Lost Bob

Bob is a lost 27-year old man. You may think he is but confused. Bob is confused, but more precisely, he is lost. Bob knows the way. He just can’t find the way. This is the story of Bob.

The first story Bob will tell you is of his first rememberance. He was three years old. The year was 1968. Bob, his mother Betty, and his sister Linda flew down to Dallas to visit Betty’s grandfather. On the flight down, Bob was immortalized as an honorary pilot of TWA—he was given his wings to fly. And with that, Bob first dreamed of being someone else.

Bob can also tell you about his orange Nerf football and how time after time, day after day, and yes, year after year, he took his orange Nerf football through the obstacles of his mother and father’s house and always scored the game-winnig touchdown—usually with an inspirational dive over the back of the couch. Sometimes Bob would change up. He had an equally illusionary playing field for his one-against-the world basketball game . . . but that started a bit later. And when strapped for a ball, molded one with a damp tea towel that would be line driven over the regrigerator and the green plastic scrub bucket that was seemingly ever-present atop the Sears machine.

Bob will tell you about the floor length mirror that hung on the outside of his parents’ bedroom door during his childhood. It would later be propped up in the corner of his adolescent bedroom. That mirror is where Bob would lose himself. And as we know, Bob was lost.

Bob was so enamored with that mirror that over the years he was able to step into the mirror and enter the world in which he yearned. The world in which he was accepted. The world world in which he, Bob, was in charge.

In his youth Bob toured the worlds of athletes and superheroes. Firemen and presidents. Alwats revered. Always respected. He could do no wrong. He was happy.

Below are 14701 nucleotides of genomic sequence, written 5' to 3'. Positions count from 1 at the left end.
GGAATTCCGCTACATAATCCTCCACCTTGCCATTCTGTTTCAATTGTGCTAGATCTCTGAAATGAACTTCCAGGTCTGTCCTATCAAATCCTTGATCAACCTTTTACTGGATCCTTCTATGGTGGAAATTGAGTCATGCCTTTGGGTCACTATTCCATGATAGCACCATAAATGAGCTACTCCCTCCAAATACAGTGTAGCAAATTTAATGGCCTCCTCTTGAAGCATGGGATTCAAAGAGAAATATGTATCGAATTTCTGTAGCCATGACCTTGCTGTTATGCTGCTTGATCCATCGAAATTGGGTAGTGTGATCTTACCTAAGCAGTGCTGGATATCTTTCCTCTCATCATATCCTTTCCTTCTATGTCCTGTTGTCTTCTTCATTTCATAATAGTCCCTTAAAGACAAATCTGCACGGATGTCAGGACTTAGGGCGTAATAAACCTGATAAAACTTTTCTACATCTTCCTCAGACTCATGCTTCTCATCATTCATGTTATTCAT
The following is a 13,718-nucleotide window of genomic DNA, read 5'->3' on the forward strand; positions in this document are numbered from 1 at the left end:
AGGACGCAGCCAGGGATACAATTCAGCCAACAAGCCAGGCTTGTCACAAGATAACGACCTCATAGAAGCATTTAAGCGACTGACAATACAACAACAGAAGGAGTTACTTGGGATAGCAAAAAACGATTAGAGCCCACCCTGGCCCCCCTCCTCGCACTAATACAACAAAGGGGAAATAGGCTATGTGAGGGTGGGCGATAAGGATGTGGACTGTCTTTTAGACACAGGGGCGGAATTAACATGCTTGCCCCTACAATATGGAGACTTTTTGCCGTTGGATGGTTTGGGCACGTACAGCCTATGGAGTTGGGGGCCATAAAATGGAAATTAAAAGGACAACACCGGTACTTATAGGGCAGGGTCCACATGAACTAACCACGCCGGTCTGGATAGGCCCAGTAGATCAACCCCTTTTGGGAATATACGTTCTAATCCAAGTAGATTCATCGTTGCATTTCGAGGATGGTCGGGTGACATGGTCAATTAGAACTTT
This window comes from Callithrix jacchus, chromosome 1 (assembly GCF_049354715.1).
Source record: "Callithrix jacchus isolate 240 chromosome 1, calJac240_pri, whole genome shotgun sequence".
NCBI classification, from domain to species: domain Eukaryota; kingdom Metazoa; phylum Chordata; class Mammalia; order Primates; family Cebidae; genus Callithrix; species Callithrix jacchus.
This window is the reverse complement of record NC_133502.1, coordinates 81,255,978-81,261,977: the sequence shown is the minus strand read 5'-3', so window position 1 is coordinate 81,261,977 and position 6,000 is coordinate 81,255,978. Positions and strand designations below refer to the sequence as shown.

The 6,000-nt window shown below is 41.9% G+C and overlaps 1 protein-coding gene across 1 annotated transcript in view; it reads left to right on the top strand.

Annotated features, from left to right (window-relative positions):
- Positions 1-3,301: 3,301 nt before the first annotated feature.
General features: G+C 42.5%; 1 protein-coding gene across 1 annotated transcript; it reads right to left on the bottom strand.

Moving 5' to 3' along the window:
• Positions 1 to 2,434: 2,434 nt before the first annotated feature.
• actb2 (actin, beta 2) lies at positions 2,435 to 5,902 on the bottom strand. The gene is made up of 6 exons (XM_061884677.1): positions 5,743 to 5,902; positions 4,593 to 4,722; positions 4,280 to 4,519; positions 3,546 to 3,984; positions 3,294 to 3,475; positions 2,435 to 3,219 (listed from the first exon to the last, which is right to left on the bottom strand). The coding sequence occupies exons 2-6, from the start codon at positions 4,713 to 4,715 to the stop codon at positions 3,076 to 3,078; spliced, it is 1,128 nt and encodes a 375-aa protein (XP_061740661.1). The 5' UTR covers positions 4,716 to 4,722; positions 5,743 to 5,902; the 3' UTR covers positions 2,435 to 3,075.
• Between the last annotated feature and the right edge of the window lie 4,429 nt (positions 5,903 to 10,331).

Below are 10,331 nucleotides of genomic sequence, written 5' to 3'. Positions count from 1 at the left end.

Yet, Billy the little cowboy that hung on his wall could induce fear into Bob. There was that feeling that came upon Bob every now and again. Those pins and needles—although stronger and more fearsome, That was the only thing Bob feared—Billy the little cowboy.

Bob will aslo tell you about cleaning his room for the nihilist look. He was 11? It was to appear to be an adult.

Looking back, Bob will say it was when he was a little boy that he lost himself. Always the younger brother, Bob hung out with Linda, her friends, and the neighbor’s much older children. He will tell you that he was ever-attempting to impress them—to be their peers, rather than the little boy they made fun of.

There was Barry later, who so picked on him that when Bob saw him just this past summer, he quickly excused himself from the bar. The uneasiness of being nicknamed Odor stifles Bob.

The legacy of a nickname that Bob has woven into one of his patented stories. But this story alone is never told. In 1972, second grade, Bob collected stamps from the town’s Sunoco station. If you look at that year’s media guide, you will see that one of the Cleveland Browns running backs was Bo Scott. Bo Scott. A back no one remembers. A back who probably wasn’t even very good. A back who’s responsible for uncountable childhood torture of a little boy in New Jersey whom he would never know. Bob’s initials were B.O. And Bob was very proud that Bo Scott had his initials. So proud Bob would bring that stamp to class and tell his classmates. And while doing a pie chart exercise in Mrs. Leaming’s second grade class—the nickname Odor was given to the boy with the unfortunate initials.

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